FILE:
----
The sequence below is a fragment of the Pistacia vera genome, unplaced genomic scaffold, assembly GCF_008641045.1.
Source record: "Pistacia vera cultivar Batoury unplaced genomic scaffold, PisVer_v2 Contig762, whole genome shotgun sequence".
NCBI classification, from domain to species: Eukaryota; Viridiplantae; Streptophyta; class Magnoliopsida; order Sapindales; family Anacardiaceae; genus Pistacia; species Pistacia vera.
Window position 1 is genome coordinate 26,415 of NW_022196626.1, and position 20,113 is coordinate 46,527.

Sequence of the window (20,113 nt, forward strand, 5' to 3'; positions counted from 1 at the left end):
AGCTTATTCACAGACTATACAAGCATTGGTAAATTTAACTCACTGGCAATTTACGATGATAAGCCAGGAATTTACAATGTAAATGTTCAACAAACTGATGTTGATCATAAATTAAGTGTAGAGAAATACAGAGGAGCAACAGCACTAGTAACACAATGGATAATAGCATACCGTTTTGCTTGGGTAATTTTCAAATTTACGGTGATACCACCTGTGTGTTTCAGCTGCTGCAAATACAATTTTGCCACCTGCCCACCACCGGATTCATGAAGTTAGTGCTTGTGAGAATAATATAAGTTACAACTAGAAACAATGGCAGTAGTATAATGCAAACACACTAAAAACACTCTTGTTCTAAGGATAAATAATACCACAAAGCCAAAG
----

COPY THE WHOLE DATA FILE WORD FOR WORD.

The sequence below is a fragment of the Pistacia vera genome, unplaced genomic scaffold, assembly GCF_008641045.1.
Source record: "Pistacia vera cultivar Batoury unplaced genomic scaffold, PisVer_v2 Contig762, whole genome shotgun sequence".
NCBI classification, from domain to species: Eukaryota; Viridiplantae; Streptophyta; class Magnoliopsida; order Sapindales; family Anacardiaceae; genus Pistacia; species Pistacia vera.
Window position 1 is genome coordinate 26,415 of NW_022196626.1, and position 20,113 is coordinate 46,527.

Sequence of the window (20,113 nt, forward strand, 5' to 3'; positions counted from 1 at the left end):
AGCTTATTCACAGACTATACAAGCATTGGTAAATTTAACTCACTGGCAATTTACGATGATAAGCCAGGAATTTACAATGTAAATGTTCAACAAACTGATGTTGATCATAAATTAAGTGTAGAGAAATACAGAGGAGCAACAGCACTAGTAACACAATGGATAATAGCATACCGTTTTGCTTGGGTAATTTTCAAATTTACGGTGATACCACCTGTGTGTTTCAGCTGCTGCAAATACAATTTTGCCACCTGCCCACCACCGGATTCATGAAGTTAGTGCTTGTGAGAATAATATAAGTTACAACTAGAAACAATGGCAGTAGTATAATGCAAACACACTAAAAACACTCTTGTTCTAAGGATAAATAATACCACAAAGCCAAAG